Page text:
States will need to formally tell the federal government how these funds will be used before they can receive them. They will also need to certify that they will use their own State money to supplement the federal money in the percentage required by law (discussed a little later). If a State doesn’t have and approved application for funding for the year, the Administrator of the Centers for Medicare and Medicaid Services will work with the State Insurance Commissioner and spend the money for the State for the purposes stated above.

For insurance claims that exceed $50k, but less than $350k, part of the State funds will be used to pay 75% of those claims to the insurer. This will be done in hopes of stabilizing the price of insurance. $15 billion in total will be given to the States in 2018 and 2019 and 10 billion for every year after  that through 2026.Any funds that are not used each year can be applied to payment of insurance claims that exceed $1 million or they can be rolled over to the next year.

Beginning in 2020, States must also agree to use a portion of their own money for the same seven reasons listed above that the federal money is used for. It starts at 7% in 2020 and increases by 7% each year until it jumps by 8% in 2026 to make an even 50%. So for every $1 million that the federal government gives the States for this section in 2026, the States will have to use $500k of their own money for the same activities. If they do not agree to this, they will only receive a portion of the money they would otherwise get.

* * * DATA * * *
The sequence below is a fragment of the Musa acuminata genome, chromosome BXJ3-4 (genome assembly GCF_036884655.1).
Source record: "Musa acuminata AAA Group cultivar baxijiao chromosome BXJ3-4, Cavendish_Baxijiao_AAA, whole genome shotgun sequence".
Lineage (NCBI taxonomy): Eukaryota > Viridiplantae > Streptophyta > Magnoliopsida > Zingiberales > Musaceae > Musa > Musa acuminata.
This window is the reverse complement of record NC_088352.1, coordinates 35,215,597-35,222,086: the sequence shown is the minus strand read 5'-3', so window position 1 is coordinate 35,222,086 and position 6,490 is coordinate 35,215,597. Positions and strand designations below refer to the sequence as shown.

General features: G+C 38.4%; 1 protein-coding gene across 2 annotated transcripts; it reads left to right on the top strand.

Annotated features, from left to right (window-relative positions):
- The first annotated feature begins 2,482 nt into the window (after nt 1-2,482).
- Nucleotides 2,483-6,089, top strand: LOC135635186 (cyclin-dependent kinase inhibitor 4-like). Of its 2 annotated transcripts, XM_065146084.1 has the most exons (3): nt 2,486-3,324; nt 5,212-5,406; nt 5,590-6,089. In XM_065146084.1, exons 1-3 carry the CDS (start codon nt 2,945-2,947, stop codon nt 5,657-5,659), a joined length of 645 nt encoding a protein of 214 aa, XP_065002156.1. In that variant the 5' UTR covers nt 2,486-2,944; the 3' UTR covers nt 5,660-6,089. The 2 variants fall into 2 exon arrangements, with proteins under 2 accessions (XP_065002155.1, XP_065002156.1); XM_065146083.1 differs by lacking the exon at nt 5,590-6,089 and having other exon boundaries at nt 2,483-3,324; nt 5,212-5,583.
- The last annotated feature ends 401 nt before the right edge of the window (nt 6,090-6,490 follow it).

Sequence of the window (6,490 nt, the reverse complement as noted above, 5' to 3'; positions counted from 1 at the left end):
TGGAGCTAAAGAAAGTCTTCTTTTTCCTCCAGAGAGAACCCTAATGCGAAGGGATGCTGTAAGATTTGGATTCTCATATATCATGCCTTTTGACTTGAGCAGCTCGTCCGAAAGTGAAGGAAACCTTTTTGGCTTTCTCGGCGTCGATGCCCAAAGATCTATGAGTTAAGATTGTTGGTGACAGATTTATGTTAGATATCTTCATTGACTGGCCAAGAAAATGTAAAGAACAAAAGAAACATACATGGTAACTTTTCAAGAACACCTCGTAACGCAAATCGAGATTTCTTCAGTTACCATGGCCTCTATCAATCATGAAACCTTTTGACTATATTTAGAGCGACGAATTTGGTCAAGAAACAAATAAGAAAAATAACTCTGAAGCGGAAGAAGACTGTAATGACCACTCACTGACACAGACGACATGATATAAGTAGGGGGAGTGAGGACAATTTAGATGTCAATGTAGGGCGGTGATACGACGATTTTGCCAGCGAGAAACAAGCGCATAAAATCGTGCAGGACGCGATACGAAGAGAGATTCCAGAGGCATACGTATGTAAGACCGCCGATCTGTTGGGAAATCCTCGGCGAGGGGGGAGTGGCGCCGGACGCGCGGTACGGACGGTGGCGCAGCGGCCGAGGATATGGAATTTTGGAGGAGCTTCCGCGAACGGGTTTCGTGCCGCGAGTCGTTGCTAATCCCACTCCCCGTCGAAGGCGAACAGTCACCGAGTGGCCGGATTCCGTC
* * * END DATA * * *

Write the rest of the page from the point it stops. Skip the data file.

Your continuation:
The penalty for not having health care doesn’t seem to be going away. Instead of a flat penalty for being uninsured that many Americans enjoy so much… the punishment will be 30% of the monthly premiums you would have paid if you remain uninsured for more than 63 days continuous days. My thoughts on this are best described in this quote from B.F. Skinner:

“A person who has been punished is not thereby simply less inclined to behave in a given way; at best, he learns how to avoid punishment.”

I would confidently say that the majority of people who are uninsured do not remain that way because they want to. It’s a matter of “Do I eat today” or “Do I pay my insurance bill” more than anything. No one likes to be surprised by hospital and doctor bills, just like we don’t like to be surprised by natural disasters and car wrecks. The difference is the cost. Car and home insurance can be had fairly cheaply as long as you are take precaution and follow the applicable laws. If this – or any – health care bill works to control the spiraling costs of health care, then – and only then – will you see people happy to have a law requiring them to buy health insurance.

Section 134 Increasing Coverage Options

This section takes away the mandate for basic “Health Benefit Packages” in order for health insurance to be part of an approved plan by the government. If you have read my previous posts, this may sound familiar to you… and it should. This section takes away the mandate within the Affordable Care Act. There was a similar removal from the Social Security Act under Subtitle B of this bill.

Finally, and probably a really terrible note to end on, age related premiums have gone from a ration of 3:1 to 5:1. Basically, if you are 22 year old woman and are charged $200 for a health insurance plan, it would be legal for an insurance company to charge a 64 year old woman $1000 for the exact same plan.

What a crappy note to end on. There better be some serious help for that 64 year old woman…